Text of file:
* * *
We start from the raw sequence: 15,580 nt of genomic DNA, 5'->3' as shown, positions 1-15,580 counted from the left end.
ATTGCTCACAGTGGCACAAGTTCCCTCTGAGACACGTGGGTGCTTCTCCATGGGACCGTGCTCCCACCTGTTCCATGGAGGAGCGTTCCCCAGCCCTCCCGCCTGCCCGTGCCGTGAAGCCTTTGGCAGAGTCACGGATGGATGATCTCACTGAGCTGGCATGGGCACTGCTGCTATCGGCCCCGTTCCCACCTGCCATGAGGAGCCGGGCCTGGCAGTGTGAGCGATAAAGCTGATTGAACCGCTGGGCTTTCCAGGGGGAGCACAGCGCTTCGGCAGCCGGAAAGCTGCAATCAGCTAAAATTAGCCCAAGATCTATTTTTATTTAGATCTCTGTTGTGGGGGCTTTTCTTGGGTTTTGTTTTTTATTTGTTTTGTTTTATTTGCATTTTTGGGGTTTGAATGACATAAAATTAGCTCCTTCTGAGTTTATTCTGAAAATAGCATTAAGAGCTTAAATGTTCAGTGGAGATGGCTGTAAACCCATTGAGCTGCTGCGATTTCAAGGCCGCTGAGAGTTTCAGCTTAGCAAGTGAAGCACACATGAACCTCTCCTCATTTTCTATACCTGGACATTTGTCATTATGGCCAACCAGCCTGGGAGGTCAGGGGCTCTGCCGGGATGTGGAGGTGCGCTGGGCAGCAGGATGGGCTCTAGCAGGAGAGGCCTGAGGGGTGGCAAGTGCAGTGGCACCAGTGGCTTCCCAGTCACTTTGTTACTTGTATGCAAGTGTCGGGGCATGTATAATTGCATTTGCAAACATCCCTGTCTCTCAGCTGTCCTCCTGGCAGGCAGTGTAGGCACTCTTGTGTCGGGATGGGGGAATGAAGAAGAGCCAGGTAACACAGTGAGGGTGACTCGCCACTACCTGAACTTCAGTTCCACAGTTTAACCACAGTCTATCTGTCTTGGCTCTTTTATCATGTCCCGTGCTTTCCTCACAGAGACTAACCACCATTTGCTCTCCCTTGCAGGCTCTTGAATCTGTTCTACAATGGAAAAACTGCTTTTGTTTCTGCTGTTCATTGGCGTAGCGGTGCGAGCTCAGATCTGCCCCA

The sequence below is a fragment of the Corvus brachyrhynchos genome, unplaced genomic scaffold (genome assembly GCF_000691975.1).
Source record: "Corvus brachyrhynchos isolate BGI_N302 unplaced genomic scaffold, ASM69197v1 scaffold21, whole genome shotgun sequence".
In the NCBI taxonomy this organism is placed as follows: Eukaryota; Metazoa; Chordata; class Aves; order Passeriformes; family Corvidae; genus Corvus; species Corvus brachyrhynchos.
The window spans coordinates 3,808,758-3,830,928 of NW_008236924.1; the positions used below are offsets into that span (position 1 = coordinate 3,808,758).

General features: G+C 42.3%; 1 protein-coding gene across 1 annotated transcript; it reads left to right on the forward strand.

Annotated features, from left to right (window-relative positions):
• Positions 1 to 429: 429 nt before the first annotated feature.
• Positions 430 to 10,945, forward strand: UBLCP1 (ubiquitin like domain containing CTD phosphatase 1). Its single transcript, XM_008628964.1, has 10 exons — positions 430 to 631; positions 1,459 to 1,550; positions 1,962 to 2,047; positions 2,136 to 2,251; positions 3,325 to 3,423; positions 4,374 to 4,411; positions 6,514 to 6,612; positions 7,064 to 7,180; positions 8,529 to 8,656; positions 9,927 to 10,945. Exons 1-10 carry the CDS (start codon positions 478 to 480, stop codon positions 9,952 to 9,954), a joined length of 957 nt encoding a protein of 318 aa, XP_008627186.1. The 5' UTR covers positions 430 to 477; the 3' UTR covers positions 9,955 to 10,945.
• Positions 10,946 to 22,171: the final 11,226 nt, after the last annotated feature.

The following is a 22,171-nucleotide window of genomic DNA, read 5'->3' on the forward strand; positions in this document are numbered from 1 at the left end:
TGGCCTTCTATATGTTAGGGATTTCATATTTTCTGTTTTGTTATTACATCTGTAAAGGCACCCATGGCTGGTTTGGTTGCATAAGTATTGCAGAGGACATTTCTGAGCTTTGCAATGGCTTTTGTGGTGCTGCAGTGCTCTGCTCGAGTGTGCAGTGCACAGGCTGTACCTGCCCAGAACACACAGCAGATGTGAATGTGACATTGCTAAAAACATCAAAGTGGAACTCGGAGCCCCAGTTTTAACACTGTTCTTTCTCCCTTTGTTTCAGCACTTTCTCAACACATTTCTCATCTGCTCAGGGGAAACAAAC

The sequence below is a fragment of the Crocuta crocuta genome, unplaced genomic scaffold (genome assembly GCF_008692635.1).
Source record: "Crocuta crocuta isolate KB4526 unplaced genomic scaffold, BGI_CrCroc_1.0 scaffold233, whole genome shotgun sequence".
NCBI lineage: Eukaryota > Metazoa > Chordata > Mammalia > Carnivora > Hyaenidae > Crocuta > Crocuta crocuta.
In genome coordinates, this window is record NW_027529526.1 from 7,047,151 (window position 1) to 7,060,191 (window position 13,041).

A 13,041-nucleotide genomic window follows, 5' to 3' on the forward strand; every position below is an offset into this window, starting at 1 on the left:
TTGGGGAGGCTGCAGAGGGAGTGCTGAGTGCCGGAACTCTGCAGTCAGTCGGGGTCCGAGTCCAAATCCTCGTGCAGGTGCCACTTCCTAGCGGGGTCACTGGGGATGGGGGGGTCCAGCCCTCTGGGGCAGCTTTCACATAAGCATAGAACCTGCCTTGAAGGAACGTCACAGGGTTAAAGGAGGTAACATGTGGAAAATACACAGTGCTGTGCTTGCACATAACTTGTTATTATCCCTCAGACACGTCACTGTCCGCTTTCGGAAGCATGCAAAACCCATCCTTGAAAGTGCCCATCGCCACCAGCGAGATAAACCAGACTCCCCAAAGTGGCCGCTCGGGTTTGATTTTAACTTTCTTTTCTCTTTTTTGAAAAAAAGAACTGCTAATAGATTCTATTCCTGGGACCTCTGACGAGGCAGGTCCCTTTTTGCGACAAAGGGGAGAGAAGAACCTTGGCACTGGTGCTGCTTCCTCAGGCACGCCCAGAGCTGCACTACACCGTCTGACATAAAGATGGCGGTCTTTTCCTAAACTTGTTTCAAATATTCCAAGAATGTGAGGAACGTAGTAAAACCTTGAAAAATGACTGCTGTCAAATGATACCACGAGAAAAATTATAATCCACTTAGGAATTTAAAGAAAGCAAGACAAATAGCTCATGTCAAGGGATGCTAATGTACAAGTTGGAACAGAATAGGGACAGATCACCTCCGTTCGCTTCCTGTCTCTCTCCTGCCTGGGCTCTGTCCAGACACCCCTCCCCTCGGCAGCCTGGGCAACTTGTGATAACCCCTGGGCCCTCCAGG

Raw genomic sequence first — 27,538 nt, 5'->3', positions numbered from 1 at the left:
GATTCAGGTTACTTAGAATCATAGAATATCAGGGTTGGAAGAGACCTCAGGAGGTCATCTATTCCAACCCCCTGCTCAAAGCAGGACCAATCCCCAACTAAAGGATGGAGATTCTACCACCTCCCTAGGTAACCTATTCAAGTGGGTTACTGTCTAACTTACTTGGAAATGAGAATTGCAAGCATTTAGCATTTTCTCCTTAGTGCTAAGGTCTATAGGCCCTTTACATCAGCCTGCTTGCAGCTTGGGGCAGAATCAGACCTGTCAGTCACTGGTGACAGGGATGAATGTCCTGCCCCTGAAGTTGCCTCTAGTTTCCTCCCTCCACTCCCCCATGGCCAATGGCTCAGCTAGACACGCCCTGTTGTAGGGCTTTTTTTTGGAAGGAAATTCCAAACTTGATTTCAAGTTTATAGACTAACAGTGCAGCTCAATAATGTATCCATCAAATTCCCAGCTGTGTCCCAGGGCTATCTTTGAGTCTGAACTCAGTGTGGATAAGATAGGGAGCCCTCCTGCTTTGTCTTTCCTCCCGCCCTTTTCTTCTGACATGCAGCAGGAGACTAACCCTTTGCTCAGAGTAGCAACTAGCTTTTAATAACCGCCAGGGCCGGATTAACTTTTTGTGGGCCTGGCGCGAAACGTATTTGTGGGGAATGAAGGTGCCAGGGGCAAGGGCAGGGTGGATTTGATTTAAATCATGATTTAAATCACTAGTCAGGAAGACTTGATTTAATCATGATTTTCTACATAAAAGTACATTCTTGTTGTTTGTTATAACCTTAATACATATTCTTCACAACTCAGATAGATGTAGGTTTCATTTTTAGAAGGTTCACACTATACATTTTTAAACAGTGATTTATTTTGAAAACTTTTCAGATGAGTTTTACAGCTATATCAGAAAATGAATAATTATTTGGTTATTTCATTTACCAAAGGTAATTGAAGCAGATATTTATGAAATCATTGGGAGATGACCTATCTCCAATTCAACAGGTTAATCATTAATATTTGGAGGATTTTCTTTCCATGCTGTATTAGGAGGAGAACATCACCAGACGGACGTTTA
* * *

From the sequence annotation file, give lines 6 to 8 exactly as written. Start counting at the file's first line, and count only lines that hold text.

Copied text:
The window spans coordinates 3,808,758-3,830,928 of NW_008236924.1; the positions used below are offsets into that span (position 1 = coordinate 3,808,758).

General features: G+C 42.3%; 1 protein-coding gene across 1 annotated transcript; it reads left to right on the forward strand.

Annotated features, from left to right (window-relative positions):